I’m Mark Meynell. I have a lot of hats, but that’s good because they keep me busy. I’ve been a vicar (and technically still am but no longer attached to a particular church); I’ve taught in a theological college in Africa; I’ve written some books and lots and lots of articles (you can see for yourself on my blog); I listen to a LOT of music (of all sorts) and occasionally write about it. I try to see a LOT of art and great drama. And occasionally write about that too. Oh, and I love books. A LOT.

But my main job is working for Langham Partnership, which entails travelling and supporting indigenous church leaders in Europe and the Caribbean. Except when it doesn’t – like during lockdown.

So because lockdown has completely done my head in, especially during lockdown 2.0, I’ve desperately needed things to stop my brain exploding. So what more obvious solution to the predicament could there be than… starting an online bookshop? So here we are.

Why Inklings & Yarnspinners?

So when I say, I love books, I mean several things. At the very least:

  • I love reading books. That’s obvious. But I love their physicality: the way they sit in the hand, ideally well-balanced; the texture of the paper (especially if it is old); the smell (especially if it’s not simply of musty shelves but more evocative, like an old biscuit tin perhaps); the sound (a very old book, that still has a very strong binding and thick papers, makes a glorious creaking noise as it is opened up). I even love notations and comments that previous owners have made. You don’t get any of that on a kindle.
  • I love people who love books. The possibilities for conversations are endless; especially for new discoveries or insights or perspectives. Just fascinating. What could be better than a single malt, by a roaring fire in winter, discussing a great writer?
  • I love putting the right books into the right people’s hands. Obviously, I don’t always know what constitutes the right book, but it’s always a joy when someone chimes with a book that’s been recommended to them. Result. So this just takes it up a level.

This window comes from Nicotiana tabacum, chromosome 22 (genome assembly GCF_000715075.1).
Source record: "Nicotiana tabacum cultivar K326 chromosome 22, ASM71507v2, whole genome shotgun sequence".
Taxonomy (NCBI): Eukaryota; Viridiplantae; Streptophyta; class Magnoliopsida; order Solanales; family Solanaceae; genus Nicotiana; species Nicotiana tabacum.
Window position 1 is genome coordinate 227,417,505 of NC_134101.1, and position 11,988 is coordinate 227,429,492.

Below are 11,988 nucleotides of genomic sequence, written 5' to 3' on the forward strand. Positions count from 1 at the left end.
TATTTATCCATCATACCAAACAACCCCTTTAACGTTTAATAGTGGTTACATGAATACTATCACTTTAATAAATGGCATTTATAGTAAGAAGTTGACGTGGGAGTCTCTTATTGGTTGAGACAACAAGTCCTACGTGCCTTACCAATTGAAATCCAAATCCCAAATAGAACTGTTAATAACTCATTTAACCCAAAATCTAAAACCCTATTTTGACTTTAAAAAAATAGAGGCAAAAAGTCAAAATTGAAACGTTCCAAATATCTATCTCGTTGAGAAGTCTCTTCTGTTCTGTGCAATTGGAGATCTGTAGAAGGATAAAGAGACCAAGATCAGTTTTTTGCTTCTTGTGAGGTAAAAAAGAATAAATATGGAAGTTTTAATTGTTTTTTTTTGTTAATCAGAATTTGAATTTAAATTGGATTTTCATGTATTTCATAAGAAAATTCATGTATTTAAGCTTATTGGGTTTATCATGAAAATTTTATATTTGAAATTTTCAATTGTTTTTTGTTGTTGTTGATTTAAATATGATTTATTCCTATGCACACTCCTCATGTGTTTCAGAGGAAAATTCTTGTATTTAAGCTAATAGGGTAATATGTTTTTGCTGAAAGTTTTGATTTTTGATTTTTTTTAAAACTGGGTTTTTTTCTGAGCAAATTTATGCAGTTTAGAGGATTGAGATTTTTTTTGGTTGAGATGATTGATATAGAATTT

The Inklings? Well, they were a bunch of people who can reliably be thought of as fulfilling all 3 of these. They met in an Oxford pub, or in the college rooms of one of the gang, usually C. S. Lewis’s in Magdalen. So it is in their honour that this is named. But I wanted to make sure this went wider than the classics or the great poets or the theologian/apologists; so it needed another word to ensure some great modern writers got a look in. Some of my favourites are here, therefore: Graham Greene, Anthony Powell, John le Carré, P. D. James, Margaret Atwood, Daphne du Maurier, etc etc. And they all spin a great, and beautiful, yarn.

A house on three floors

So, come on in and browse this virtual house of books.

Notice I said 2nd-hand, and not, as the cousins across the Atlantic tend to say, ‘used’ books. I think that’s a horrible thing to say about books. It is reductionistic, to say the least, and doesn’t exactly grant a book the veneer of respectability or goodness. I suppose it’s not as bad as calling books ‘resources’, but that’s a whole other thing. No. 2nd-hand is the way ahead. And isn’t that rather a lovely thought – being passed on from one (antiviral gelled) hand to another, like an heirloom or jewel. It’s a treasure, it’s a mark of respect. 

As this develops, I will have pages for particular authors and themes. But at the moment, you’ll just have to dig around… And just occasionally you might find the odd wry comment in a book’s description…

The age of the antiquarian book is, more or less, in the eye of the beholding antiquator. So as a rule of thumb, I’ve described antiquarian books as being printed before 1850, give or take. And there are some real goodies here, if you look hard enough.

A handful are certainly pricey. But there’s a reason for that… usually.

These had to go somewhere – and because I’ve got a bunch of my own books just sitting in boxes achieving very little indeed, it seemed a cunning plan to sell these here as well. And just occasionally, I may do that for other chums as well. Watch this space.

But remember – that’s not the main point of I&Y – hence tucked away in the attic under cobwebs and low beams. Mind your head.